November 2021 - Loss and Recovery in the Foreboding Scottish Highlands
by Lizzie Buchanan
Back at the end of February 2021 I set out to tackle Mam Sodhail and Carn Eighe with my partner. Ground level was displaying signs of a rather summery progression, after some fantastically hard-set winter weeks. However, having been up on some neighbouring Munros a couple of days before, I was under no illusion regarding the ongoing chill of the hill tops. Needless to say that gloves, crampons and axes remained in the rucksacks.
The warmer climate lent itself to a much easier approach compared to our latest mid-winter outings thanks to the lower paths now excavated by the oncoming spring. Having gained the ridgeline, we mourned the demoted giant (Sgurr Na Lapaich, former Munro) before trudging powdery steps of varying depths westwards. The visibility soon dropped, and a sharp wind smacked us from the south west. It was the kind of day where a pause was only warranted by the need to struggle into waterproof trousers, an extra layer or check progress through a map consultation. Water bottles were frozen, so hydration didn't need to be factored in. We passed a cheery pair backing off Mam Sodhail, having been spooked by the lack of visibility. This was a commendable move as it was their first Munro attempt and they lacked appropriate winter gear, presumably duped earlier by the mild start to their day.
Once at the summit, we attempted to etch out some degree of shelter behind Mam Sodhail's sizeable summit cairn and took a bearing. This required the usual fierce grip and careful manoeuvring you would expect when against such unforgiving winds. I had grown tired of the tunnelling chill from unzipping my outer layer to store the map, and so against my partner's recommendations wriggled it beneath my rucksack chest strap - a schoolboy error of the highest order, given the conditions.
Encompassed within the 'ping-pong ball', we descended the fairly steep northern slopes.
I slipped, swiftly managing to self-arrest myself with the axe, so came to a brisk halt. Doused in adrenaline and pinned into place by my trusty axe, I looked down the slope to see the map skirting away, before being jettisoned up and over a corniced edge. It was unmistakably gone.
This of course completely hijacked our intentions. Our compasses and dwindling phone batteries were not sufficient resources to press onwards into unfamiliar terrain. We resorted to back tracking, making use of our pre-stepped boot prints, and bum-slid into Coire Leachavie as a means of ducking away from the meanest conditions.
Quite rightly, I was subjected to an onslaught of "I told you so", though thankfully not until we were back within four walls.
With it now almost being November, many months have passed since the map's fatal swoop. It was actually the first map that I had bought for myself, having otherwise extensively borrowed, primarily from my Dad's collection. It was the HARVEY Knoydart, Kintail & Glen Affric British Mountain Map, which I had bought upon moving to live in Inverie village. Being based in such a location during the restrictions of Covid, left me (quite happily) with little choice but to meander about the rugged bounds again and again and again. Over five months I never did the same route twice. I trudged my first solo Munro with it and was generally incredibly fond of this wee map. I'm not entirely sure why, but I never bought a replacement, instead relapsing into the borrowing method for these areas.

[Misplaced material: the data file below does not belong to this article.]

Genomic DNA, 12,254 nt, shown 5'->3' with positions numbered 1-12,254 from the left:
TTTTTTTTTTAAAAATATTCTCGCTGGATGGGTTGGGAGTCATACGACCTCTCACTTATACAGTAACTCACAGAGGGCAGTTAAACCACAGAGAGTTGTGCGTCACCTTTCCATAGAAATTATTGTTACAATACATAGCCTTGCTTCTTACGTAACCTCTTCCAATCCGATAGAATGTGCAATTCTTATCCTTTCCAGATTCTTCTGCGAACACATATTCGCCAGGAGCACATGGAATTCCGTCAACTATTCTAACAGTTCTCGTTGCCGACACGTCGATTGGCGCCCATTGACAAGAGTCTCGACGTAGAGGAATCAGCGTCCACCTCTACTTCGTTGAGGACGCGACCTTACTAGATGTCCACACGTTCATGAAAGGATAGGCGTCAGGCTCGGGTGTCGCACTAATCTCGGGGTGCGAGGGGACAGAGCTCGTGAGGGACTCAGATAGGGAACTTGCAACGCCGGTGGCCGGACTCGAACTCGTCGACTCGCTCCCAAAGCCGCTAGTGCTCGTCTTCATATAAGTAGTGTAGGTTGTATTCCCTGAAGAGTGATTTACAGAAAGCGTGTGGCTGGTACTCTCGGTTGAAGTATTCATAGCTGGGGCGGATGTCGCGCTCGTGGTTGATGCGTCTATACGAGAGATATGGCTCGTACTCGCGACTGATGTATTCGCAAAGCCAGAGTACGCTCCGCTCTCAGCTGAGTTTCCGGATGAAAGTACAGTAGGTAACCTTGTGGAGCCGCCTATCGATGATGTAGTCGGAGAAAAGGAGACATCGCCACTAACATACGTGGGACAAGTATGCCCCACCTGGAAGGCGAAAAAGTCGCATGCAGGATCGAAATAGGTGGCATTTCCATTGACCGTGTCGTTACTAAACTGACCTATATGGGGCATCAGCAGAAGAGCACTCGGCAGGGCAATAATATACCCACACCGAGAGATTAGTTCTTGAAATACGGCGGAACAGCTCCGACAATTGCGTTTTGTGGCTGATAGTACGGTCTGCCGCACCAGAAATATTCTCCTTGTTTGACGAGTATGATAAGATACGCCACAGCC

A week ago, I received a text from an unknown number. It was addressed to 'L Buchanan', stating that they had found a map within a battered and broken case by the side of Loch Uaine. Bizarrely, the hiker had happened upon it after diverting their original route to go up to Mam Sodhail, due to unfavourable wind conditions. He kindly sent it up to my new address on Skye, and other than being a little faded, is in fine functioning order.
I can't quite believe how well it endured 8 months of snow, thaw, sun, rain, bog etc, despite the deterioration of its protective case. I really am delighted to have it back, and am already planning a return trip to Knoydart.
British Mountain Maps
HARVEY British Mountain Maps are produced at 1:40,000 scale and are ideal for climbers, hill walkers and mountaineers who want a detailed map of technical terrain that shows more features for safe, accurate navigation.
"Inspiring map with masses of information for walkers, mountain bikers and mountaineers. And it is virtually indestructible." Nigel Williams, Former Head of Training, Glenmore Lodge
"The range of information on the other side of the map is fantastic. From detailed diagrams of crags for climbers, geological mapping and history provided by the British Geological Survey through to tips and advice on staying safe in the mountains, basic navigation techniques and more."
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